Applying this to the baseball pitcher above, make note of the anatomical relationships occurring, not only the independent components. Along with the angles and positions of the body, consider how momentum is transferred and the tremendous amounts of torque that are placed on certain joints. While isolated items like glenohumeral internal/external rotation ratios do have significance for a baseball pitcher, I would argue the kinetic function of the anterior/posterior meridians could be more relative to play and performance.
The fascial term for this collective integration is what’s known as biotensegrity. In a nutshell, biotensegrity can be understood as the complex balance of compression and tension forces throughout the body.5 This balancing act is predominantly undertaken by the global fascial net encasing the body, whereby changes in position, speed, or expressions of force alter the localized fascial compartments. Collectively, this distribution of force, although produced by the bones and muscles, is mediated by the global fascial net.In a nutshell, biotensegrity can be understood as the complex balance of compression and tension forces throughout the body, says @danmode_vhp. Click To Tweet
Perceiving the body from the biotensegrity viewpoint as opposed to the three cardinal planes has helped my coaching immensely. The way I observe and analyze movement has become more focused on a global framework, rather than emphasizing the body as being a summation of independent parts. This has helped prevent me from being unnecessarily siloed into one segment or specific joint, instead focusing on understanding the kinetic relationships of the area with the rest of the body. The biotensegrity perspective has also dramatically shifted my approach for exercise selection and training parameters. In a broad sense, this has evolved into more emphasis on global patterns, utilizing more omnidirectional movements, and emphasizing open chain variations with fewer constraints.
There can be an appropriate time and place for just about anything in training, so again, don’t mistake this for completely doing away with foundational lifts or using isolation exercises. However, these have become much less frequent options for me, and in my opinion do not have as much benefit as we’ve been led to believe. We need to be clear in understanding that the goals of performance training are ultimately to improve the athlete’s ability in sport and minimize the likelihood of injury occurrence.
It should not be an inherent priority to improve numbers on bench, squat, or clean just for the sake of doing so. Rather, we want to look at how we can improve force expression and tolerance across a wide spectrum of positions, vectors, and under varying speeds as they relate to sport.
Aligning Conventional & Contemporary Perspectives
Suggesting that our conventional framework for anatomy and biomechanics is incomplete does not imply we need to tear the whole framework down and start from scratch. But if we have been working from a model that has not been telling us the full story of human biology, I would argue it should put some sense of urgency on us to continuously evaluate our practice. The root of this belief stems from recognizing the process of cadaver research in America, which involves embalming the bodies and using an array of chemicals to preserve the body for research trials and investigation.
The embalming and chemicalization process for cadaver research dramatically changes the biological landscape as it is in living humans. Among these changes, and most prominent for the sake of this article, is the erosion of fascial tissue due to the presence of embalming fluid. As a result, the majority of cadaver research involves bodies that do not have intact fascial tissue, other tissues that have been dehydrated, and drained of most blood volume creating a biological environment that does not properly illustrate the reality. So again, the framework for our understanding of anatomy may be prudent, but it is still not giving us the full scope.The embalming and chemicalization process for cadaver research dramatically changes the biological landscape as it is in living humans, says @danmode_vhp. Click To Tweet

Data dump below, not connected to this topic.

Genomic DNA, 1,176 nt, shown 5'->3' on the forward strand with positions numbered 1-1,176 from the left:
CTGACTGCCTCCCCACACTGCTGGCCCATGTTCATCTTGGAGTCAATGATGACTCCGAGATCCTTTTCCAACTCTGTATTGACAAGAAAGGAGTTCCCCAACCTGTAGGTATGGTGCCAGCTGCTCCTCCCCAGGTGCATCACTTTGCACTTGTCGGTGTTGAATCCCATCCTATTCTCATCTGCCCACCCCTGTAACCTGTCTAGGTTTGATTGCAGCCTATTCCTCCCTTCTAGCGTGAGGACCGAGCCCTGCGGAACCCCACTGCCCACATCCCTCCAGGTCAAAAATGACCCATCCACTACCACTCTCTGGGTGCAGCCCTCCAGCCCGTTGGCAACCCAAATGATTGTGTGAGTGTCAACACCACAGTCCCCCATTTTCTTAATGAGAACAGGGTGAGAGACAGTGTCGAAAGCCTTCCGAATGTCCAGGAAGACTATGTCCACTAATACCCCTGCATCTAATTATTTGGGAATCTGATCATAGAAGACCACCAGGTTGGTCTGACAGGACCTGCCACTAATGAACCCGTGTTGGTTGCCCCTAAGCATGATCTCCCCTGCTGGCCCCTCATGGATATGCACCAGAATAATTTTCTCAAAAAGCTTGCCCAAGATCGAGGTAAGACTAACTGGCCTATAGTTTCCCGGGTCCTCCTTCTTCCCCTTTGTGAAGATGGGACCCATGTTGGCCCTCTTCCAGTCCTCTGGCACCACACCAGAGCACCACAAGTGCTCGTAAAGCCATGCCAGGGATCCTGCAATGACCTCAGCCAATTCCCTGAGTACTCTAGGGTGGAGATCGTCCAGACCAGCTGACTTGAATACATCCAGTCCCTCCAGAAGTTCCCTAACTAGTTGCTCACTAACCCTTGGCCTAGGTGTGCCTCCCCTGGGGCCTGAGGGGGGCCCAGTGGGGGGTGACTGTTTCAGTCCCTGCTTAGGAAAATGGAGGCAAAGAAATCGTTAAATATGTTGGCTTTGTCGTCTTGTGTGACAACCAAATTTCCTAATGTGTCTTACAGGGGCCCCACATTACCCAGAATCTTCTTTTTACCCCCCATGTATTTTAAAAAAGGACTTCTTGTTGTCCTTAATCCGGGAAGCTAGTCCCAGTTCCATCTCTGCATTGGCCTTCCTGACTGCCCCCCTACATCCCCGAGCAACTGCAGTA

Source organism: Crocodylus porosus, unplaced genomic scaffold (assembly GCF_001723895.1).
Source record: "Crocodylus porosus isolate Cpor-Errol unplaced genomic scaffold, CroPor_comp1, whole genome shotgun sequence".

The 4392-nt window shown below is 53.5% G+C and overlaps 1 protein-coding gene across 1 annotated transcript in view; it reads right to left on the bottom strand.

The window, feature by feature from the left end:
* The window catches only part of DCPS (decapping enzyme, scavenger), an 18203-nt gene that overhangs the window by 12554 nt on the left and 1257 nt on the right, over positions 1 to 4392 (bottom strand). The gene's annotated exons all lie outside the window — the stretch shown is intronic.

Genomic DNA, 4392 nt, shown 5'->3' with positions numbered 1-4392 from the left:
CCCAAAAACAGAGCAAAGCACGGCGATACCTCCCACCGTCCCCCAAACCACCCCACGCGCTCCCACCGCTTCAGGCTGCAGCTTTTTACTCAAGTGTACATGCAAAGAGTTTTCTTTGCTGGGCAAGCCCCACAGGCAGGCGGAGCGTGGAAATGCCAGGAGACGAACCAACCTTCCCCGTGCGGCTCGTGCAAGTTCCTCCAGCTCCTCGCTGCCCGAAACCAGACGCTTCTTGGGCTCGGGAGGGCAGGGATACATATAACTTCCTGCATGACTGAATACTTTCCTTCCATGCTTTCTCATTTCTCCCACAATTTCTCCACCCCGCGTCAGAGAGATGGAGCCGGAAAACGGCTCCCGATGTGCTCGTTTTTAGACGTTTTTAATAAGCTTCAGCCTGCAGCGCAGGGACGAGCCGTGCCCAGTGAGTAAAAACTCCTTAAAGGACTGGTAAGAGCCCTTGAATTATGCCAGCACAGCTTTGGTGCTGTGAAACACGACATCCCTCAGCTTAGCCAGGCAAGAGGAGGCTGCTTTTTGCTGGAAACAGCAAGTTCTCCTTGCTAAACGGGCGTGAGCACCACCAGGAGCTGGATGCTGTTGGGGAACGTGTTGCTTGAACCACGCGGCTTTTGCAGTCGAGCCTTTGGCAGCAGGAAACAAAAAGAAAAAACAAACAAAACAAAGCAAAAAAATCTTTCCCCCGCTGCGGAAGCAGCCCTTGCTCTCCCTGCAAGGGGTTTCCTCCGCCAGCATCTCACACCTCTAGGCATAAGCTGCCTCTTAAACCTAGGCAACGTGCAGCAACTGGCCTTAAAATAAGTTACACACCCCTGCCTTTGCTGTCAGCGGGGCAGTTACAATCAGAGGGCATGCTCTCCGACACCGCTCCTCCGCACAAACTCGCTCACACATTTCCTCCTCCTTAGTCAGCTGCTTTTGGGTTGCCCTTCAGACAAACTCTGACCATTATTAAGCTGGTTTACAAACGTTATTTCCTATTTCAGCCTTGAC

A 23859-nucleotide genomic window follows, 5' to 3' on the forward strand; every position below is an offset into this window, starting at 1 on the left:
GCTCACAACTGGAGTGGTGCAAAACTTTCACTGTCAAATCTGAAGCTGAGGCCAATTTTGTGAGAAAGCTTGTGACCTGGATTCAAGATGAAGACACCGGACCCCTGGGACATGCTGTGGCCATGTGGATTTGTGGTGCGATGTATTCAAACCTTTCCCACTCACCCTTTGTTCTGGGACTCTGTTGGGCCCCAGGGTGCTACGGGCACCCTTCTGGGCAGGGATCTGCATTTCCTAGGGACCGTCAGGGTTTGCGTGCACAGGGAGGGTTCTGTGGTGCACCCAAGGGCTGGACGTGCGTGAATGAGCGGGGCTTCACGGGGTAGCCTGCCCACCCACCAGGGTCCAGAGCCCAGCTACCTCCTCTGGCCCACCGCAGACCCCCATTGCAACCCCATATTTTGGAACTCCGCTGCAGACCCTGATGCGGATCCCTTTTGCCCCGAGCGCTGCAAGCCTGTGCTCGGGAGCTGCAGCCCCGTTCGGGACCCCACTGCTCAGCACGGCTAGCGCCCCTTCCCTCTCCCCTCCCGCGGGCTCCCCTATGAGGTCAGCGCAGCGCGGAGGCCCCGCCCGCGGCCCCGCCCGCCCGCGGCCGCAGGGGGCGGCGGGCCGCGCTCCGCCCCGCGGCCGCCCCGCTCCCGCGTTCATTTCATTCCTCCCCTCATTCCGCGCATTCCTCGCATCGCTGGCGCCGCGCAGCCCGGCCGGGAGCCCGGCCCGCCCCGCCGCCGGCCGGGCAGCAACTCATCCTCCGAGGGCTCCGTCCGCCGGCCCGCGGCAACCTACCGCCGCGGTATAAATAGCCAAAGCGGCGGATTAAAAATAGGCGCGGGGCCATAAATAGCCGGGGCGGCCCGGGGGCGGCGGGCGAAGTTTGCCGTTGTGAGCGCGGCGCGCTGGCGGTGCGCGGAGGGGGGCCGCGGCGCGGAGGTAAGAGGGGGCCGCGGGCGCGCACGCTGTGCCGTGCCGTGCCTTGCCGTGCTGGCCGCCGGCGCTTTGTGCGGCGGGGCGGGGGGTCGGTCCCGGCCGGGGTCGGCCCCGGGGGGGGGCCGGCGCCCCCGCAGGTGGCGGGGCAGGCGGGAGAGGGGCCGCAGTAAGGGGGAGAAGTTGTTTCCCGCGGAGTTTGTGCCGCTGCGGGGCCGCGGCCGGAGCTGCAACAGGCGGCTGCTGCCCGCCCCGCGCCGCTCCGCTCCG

There will always be disconnect between coaches/practitioners regarding optimal human performance practices and applications: everything from academic background, formative development, and even just geographic location. Fascia concepts are a prominent example of this divide, and understandably so. I will be the first to admit these theories and concepts can be radical to digest, especially for those who have extensive experience in the field.
Nevertheless, I do believe we will be able to establish common ground in the near future. And as more definitive research continues to grow, the more likely we can come to terms with the symbiotic function of both fascial and conventional anatomy. But in the short term, I encourage you to simply suspend your disbelief. Give an honestly open window for being impressionable and see how these concepts make sense to you and apply to your setting.
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1. Findley, T.; Chaudry, H.; Stecco, A.; and Roman, M. “Fascia research: A narrative review.” J Bodywork & Mvmt Thera. 2012;16, 67-75.
2. Myers, T. Anatomy Trains: Myofascial meridians for manual and movement therapists. 2ND ed. Churchill Livingstone, Edinburgh, 2009.
3. Wilke, J.; Krause, F.; Vogt, L.; and Banzer, W. “What is evidence-based about myofascial chains: a systematic review.” Arch Phys Med & Rehab. 2016;97:454-461.
4. Maas, H.; Sandercock, TG. “Force transmission between synergistic skeletal muscles through connective tissue linkages.” J Biomed and Biotech. 2010.
5. Scarr, G. Biotensegrity: The structural basis of life. United Kingdom, Handspring Publishers, 2014.
6. Adstrum, S. Nicholson, H., 2019. A history of fascia. Clinical Anatomy, 23(7):862-870.
7. Krause, F. Wilke, J. Vogt, L. Banzer, W., 2016. Intermuscular force transmission along myofascial chains: a systematic review. J Anat., 228:910-918.
8. Wilke, J. Krause, F. Vogt, L. Banzer, W., 2016. What is evidence-based about myofascial chains: a systematic review. Arch Phys Med & Rehab, 97:454-461.
9. Myers, T. Anatomy Trains: Myofascial meridians for manual and movement therapists- 2ND ed. Churchill Livingstone, Edinburgh, 2009.